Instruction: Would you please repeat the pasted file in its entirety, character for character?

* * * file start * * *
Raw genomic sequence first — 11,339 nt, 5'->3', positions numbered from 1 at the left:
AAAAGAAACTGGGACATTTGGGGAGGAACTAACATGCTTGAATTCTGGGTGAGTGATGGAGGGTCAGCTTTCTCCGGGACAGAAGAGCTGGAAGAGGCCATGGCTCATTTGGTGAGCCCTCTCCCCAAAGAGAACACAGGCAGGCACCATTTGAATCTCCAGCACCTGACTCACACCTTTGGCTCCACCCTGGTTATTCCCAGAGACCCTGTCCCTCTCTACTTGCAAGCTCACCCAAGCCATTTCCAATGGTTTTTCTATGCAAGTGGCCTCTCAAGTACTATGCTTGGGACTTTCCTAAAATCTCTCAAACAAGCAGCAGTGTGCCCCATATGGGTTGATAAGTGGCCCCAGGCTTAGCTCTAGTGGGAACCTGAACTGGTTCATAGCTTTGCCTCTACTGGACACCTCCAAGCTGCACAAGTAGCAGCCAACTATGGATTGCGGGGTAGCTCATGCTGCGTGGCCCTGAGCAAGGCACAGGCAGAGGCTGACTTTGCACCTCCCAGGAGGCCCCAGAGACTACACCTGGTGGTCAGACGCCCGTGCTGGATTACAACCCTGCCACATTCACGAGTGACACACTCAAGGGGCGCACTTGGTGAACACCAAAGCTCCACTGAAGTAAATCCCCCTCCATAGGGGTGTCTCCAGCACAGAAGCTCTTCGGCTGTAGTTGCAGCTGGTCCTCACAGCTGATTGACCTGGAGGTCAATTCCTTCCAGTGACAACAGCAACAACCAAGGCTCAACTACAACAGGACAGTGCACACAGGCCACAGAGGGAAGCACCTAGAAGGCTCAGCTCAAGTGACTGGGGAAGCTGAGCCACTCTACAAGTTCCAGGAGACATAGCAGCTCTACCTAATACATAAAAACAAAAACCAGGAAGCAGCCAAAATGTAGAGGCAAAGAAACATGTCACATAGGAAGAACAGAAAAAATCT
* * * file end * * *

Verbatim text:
Raw genomic sequence first — 11,339 nt, 5'->3', positions numbered from 1 at the left:
AAAAGAAACTGGGACATTTGGGGAGGAACTAACATGCTTGAATTCTGGGTGAGTGATGGAGGGTCAGCTTTCTCCGGGACAGAAGAGCTGGAAGAGGCCATGGCTCATTTGGTGAGCCCTCTCCCCAAAGAGAACACAGGCAGGCACCATTTGAATCTCCAGCACCTGACTCACACCTTTGGCTCCACCCTGGTTATTCCCAGAGACCCTGTCCCTCTCTACTTGCAAGCTCACCCAAGCCATTTCCAATGGTTTTTCTATGCAAGTGGCCTCTCAAGTACTATGCTTGGGACTTTCCTAAAATCTCTCAAACAAGCAGCAGTGTGCCCCATATGGGTTGATAAGTGGCCCCAGGCTTAGCTCTAGTGGGAACCTGAACTGGTTCATAGCTTTGCCTCTACTGGACACCTCCAAGCTGCACAAGTAGCAGCCAACTATGGATTGCGGGGTAGCTCATGCTGCGTGGCCCTGAGCAAGGCACAGGCAGAGGCTGACTTTGCACCTCCCAGGAGGCCCCAGAGACTACACCTGGTGGTCAGACGCCCGTGCTGGATTACAACCCTGCCACATTCACGAGTGACACACTCAAGGGGCGCACTTGGTGAACACCAAAGCTCCACTGAAGTAAATCCCCCTCCATAGGGGTGTCTCCAGCACAGAAGCTCTTCGGCTGTAGTTGCAGCTGGTCCTCACAGCTGATTGACCTGGAGGTCAATTCCTTCCAGTGACAACAGCAACAACCAAGGCTCAACTACAACAGGACAGTGCACACAGGCCACAGAGGGAAGCACCTAGAAGGCTCAGCTCAAGTGACTGGGGAAGCTGAGCCACTCTACAAGTTCCAGGAGACATAGCAGCTCTACCTAATACATAAAAACAAAAACCAGGAAGCAGCCAAAATGTAGAGGCAAAGAAACATGTCACATAGGAAGAACAGAAAAAATCT